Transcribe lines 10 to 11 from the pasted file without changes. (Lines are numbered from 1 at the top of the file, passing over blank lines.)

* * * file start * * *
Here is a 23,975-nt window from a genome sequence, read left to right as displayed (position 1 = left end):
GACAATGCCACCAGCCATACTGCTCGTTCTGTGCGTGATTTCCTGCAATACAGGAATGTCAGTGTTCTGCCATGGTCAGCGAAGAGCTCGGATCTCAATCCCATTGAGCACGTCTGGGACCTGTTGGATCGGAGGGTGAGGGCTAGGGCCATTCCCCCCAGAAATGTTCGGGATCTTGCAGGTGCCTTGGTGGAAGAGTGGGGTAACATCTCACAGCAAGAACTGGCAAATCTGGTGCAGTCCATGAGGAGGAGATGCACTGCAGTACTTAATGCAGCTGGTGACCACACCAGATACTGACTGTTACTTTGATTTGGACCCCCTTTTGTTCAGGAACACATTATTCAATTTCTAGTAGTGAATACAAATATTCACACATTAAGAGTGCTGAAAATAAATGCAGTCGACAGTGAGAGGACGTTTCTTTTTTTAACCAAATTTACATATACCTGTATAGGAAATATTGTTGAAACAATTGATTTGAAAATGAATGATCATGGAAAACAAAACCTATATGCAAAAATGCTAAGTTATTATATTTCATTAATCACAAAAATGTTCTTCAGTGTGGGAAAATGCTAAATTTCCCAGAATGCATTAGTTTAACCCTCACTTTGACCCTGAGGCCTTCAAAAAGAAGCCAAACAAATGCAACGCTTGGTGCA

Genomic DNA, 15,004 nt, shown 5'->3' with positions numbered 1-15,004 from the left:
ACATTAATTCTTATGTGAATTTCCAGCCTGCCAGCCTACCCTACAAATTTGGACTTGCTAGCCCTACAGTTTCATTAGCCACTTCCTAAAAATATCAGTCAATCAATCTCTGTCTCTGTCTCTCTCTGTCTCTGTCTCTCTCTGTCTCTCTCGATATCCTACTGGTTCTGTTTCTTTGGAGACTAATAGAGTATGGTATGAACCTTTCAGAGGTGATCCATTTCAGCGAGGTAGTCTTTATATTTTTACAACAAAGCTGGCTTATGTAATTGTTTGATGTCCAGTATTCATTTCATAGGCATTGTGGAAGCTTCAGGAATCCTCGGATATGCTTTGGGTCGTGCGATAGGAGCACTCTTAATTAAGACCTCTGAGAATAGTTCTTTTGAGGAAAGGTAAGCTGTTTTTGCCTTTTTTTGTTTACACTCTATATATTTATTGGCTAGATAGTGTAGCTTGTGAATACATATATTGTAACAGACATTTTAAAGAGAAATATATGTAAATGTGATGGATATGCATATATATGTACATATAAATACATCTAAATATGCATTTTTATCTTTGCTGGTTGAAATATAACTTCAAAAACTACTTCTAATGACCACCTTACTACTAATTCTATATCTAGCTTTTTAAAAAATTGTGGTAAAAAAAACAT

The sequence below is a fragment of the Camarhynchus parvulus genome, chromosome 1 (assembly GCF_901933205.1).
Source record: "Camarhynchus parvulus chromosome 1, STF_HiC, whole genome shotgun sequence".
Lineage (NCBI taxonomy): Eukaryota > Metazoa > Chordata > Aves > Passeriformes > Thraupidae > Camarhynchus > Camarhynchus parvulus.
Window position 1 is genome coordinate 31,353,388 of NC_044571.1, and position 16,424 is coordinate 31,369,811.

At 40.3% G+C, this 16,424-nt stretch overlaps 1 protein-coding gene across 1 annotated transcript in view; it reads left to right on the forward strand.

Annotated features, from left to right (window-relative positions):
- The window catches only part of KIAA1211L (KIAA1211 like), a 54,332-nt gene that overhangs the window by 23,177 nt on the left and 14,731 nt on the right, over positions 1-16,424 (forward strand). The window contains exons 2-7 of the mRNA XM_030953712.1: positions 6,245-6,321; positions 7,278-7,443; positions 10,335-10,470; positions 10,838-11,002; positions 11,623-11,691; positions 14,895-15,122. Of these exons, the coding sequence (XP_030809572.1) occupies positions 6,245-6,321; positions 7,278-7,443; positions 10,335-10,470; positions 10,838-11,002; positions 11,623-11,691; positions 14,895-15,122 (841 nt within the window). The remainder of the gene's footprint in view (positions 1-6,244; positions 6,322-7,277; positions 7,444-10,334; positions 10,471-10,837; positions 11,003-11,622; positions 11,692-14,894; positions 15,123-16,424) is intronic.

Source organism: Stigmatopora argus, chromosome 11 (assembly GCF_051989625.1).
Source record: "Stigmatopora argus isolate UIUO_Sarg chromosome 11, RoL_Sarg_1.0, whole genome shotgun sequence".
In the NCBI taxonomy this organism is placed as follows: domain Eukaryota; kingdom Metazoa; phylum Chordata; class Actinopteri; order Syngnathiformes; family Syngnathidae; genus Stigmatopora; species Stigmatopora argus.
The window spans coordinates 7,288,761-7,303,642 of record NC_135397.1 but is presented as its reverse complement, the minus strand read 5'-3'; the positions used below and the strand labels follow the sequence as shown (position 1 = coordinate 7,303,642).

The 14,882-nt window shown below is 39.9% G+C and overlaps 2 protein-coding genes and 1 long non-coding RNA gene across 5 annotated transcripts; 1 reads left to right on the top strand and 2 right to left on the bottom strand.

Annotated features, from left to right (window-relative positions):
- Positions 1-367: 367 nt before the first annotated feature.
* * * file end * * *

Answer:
Annotated features, from left to right (window-relative positions):
- The window catches only part of KIAA1211L (KIAA1211 like), a 54,332-nt gene that overhangs the window by 23,177 nt on the left and 14,731 nt on the right, over positions 1-16,424 (forward strand). The window contains exons 2-7 of the mRNA XM_030953712.1: positions 6,245-6,321; positions 7,278-7,443; positions 10,335-10,470; positions 10,838-11,002; positions 11,623-11,691; positions 14,895-15,122. Of these exons, the coding sequence (XP_030809572.1) occupies positions 6,245-6,321; positions 7,278-7,443; positions 10,335-10,470; positions 10,838-11,002; positions 11,623-11,691; positions 14,895-15,122 (841 nt within the window). The remainder of the gene's footprint in view (positions 1-6,244; positions 6,322-7,277; positions 7,444-10,334; positions 10,471-10,837; positions 11,003-11,622; positions 11,692-14,894; positions 15,123-16,424) is intronic.